Ukraine PM wants focus on building army

Yatsenyuk says economic growth cannot be expected until 2016 as country braces for new offensive by pro-Russian rebels.

    Ukraine PM wants focus on building army
    Amid fears of conflict, Yatsenyuk has made recommendations for a new coalition government [AP]

    Ukraine should forget about economic growth and concentrating on building an army, the country's prime minister has said.

    Arseniy Yatsenyuk's comments on Friday came as Ukraine's military reported yet more deaths, including a five-year-old-girl, in the conflict that has supposedly been operating under a ceasefire agreement since September 5.

    Ukraine has accused Russia of sending soldiers and weapons to help pro-Russian rebels in eastern regions launch a new offensive in a conflict that has killed more than 4,000 people. Russia has repeatedly denied the claims.

    "Building an army, which is capable of stopping aggression from Russia, is the number one task," Yatsenyuk said in a televised briefing with journalists in which he gave his recommendations for top positions in a new coalition government.

    Increasing violence, truce violations and reports of unmarked armed convoys travelling from the direction of the Russian border have aroused fears that the shaky truce deal struck in Minsk, Belarus, in September could collapse.

    A Ukrainian military spokesman said shelling between government forces and rebels had continued in the past 24 hours in the eastern Donetsk and Luhansk regions, with one soldier and one five-year-old child being killed in different attacks.

    The girl was killed, and her mother seriously wounded, when rebel mortar fire hit a village close to the frontline, northwest of the major rebel stronghold of Luhansk, the spokesman said.

    Gennadiy Moskal, a pro-Kiev government local governor, said the mother had been taking her daughter to a local clinic when the incident occurred.

    "A shell exploded nearby as a result of which the child sadly died on the spot and the mother was heavily injured," he said in a statement.

    Elsewhere, one soldier was also killed and six others injured in fighting around the region over the past 24 hours.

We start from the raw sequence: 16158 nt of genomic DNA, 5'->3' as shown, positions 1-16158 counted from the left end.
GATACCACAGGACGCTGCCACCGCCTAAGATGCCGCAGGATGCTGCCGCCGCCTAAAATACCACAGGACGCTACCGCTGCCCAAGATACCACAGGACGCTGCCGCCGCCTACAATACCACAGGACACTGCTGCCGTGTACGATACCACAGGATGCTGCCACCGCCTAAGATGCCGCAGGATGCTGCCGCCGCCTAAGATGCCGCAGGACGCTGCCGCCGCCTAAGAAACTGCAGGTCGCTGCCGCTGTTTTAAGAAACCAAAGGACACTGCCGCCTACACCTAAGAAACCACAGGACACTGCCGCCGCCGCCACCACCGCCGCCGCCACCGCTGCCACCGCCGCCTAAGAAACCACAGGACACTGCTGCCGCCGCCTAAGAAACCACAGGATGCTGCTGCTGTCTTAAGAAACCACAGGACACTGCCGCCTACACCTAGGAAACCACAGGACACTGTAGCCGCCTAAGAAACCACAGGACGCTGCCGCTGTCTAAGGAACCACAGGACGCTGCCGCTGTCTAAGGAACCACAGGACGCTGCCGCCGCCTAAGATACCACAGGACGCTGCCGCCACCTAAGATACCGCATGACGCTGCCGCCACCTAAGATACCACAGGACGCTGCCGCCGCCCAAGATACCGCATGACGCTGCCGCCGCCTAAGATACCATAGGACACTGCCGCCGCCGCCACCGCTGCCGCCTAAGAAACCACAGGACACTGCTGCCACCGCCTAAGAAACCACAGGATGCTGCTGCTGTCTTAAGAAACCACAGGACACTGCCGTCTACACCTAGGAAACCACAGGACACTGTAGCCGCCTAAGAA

Meanwhile, Alexander Hug, deputy chief monitor of the OSCE special monitoring mission to Ukraine, has said that inspectors have seen "columns on the territory controlled by the rebels".

    "What we have observed we have reported and its not up to us to speculate as to where they might come from. Our mandate stipulates clearly that we report what we see and not to speculate," he said.

    Russia on Friday accused the OSCE monitors of siding with Ukrainian authorities, warning that their attitude undermined trust in the international security organisation.

    "Some aspects of the recent work of the OSCE Special Monitoring Mission to Ukraine are a cause for concern," the Russian Foreign Ministry said in a statement.

    The prospect of all-out war returning to eastern Ukraine has piled pressure on the country's struggling economy, lowering the value of the hryvnia currency and raising borrowing costs.

    In his televised speech, Yatsenyuk said he did not expect the economy to grow before 2016 and suggested Vitaly Lisovenko, current deputy finance minister, for the role of finance minister in a new coalition government.

    Yatsenyuk, who is all but certain to retain his post in the coalition, said his People's Front party would support President Petro Poroshenko's choice for defence minister and foreign minister.

    Poroshenko has been holding power-sharing talks with Yatsenyuk after their political groups led other pro-Western forces in sweeping pro-Russian parties out of parliament in an October 26 election.

    SOURCE: Al Jazeera and agencies


    Interactive: How does your country vote at the UN?

    Interactive: How does your country vote at the UN?

    Explore how your country voted on global issues since 1946, as the world gears up for the 74th UN General Assembly.

    'We were forced out by the government soldiers'

    'We were forced out by the government soldiers'

    We dialled more than 35,000 random phone numbers to paint an accurate picture of displacement across South Sudan.

    Interactive: Plundering Cambodia's forests

    Interactive: Plundering Cambodia's forests

    Meet the man on a mission to take down Cambodia's timber tycoons and expose a rampant illegal cross-border trade.